There is always more to say about the politics of food and its sociocultural implications—the micro and macro-aggressions aimed at the fragrance of spice, the joyous use of hands, the hegemonic overpowering of Bangladesh's cuisine with Indian labels. There is more still to say about the joy and pleasure of food, as Isabel Allende investigates and delights in, for instance, in Aphrodite: A Memoir of the Senses (first published 1896)—the crossings of food and carnal pleasure, "the boundaries between love and appetite", and the histories of aphrodisiacs and love-philtres.
But for the time being, we circle back to love, and grief. I find myself thinking of my friend who has just landed in Bangladesh from the UK, and how his first story on Instagram upon returning home has been that of a table spread of food. Food made at home, with love and a sense of responsibility, no matter how Sisyphean and mindless its preparation.
I think of the love sustained in the jars of sirkar achar.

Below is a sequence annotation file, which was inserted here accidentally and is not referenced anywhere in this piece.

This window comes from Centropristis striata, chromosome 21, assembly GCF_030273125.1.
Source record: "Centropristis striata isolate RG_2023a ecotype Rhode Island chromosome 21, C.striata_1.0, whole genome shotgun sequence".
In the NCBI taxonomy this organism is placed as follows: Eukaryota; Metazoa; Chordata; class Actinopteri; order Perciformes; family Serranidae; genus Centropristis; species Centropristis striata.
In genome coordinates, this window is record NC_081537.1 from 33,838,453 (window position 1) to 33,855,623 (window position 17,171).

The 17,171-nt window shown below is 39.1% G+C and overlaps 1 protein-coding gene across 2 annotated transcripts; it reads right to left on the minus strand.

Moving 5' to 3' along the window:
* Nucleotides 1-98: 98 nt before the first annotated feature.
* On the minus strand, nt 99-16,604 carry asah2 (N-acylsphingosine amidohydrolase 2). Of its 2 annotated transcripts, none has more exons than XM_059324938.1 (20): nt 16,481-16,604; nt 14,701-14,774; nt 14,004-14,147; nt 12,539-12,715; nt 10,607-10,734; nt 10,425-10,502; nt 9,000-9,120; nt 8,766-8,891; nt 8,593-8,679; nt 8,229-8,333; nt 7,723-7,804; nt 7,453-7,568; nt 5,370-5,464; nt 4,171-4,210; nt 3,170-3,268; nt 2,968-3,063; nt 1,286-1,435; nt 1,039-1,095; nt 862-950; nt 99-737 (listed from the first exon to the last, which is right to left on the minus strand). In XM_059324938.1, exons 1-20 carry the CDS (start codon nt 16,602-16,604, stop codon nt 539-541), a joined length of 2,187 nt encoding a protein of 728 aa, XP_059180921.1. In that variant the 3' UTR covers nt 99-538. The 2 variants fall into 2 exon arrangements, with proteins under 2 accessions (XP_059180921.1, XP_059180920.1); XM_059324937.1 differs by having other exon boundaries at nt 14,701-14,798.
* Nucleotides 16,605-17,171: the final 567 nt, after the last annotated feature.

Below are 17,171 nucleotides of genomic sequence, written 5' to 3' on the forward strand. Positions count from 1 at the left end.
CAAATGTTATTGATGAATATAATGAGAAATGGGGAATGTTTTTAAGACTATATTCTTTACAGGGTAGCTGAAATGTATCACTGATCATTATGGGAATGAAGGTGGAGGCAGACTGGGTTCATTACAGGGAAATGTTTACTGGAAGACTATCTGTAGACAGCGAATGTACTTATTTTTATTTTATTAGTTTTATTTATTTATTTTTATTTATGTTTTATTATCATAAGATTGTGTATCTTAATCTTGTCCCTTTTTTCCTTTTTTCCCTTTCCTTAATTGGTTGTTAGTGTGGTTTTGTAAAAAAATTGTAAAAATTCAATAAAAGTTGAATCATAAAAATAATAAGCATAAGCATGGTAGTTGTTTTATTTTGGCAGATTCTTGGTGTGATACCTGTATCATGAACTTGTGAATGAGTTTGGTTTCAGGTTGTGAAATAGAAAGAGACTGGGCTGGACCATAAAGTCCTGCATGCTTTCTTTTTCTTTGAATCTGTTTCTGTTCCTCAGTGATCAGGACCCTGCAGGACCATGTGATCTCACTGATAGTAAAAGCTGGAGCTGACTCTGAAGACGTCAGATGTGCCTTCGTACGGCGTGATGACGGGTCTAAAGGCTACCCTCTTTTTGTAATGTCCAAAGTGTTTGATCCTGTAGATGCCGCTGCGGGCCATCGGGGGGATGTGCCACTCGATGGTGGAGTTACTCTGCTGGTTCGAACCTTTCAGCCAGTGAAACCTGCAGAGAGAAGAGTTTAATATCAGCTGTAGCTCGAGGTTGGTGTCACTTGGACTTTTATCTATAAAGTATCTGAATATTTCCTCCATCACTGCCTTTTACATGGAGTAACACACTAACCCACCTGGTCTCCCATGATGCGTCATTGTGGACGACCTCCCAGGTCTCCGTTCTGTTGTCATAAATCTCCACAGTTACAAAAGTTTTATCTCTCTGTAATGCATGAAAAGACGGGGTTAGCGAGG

When I mentioned to someone I loved about how they were her last jars of sirka as I was serving it to them, they had told me to keep it for myself, to savour it, to make sure it lasted longer. If I were to hoard every little thing Dadi had left us, it would all begin to rot; how could I let any of it go? But it goes down easier as I watch people I love come to know Dadi, through what she left us because she can't be here herself. Even if it means there is less and less of her for me to hold on to.
I know, because I knew my Dadi, that the achaar is sweeter shared. I only wish I had found the time to write down how to prepare it.
Amreeta Lethe is a Sub editor at Star Books and Literature and the Editor-in-Chief at The Dhaka Apologue. Find them @lethean._ on Instagram.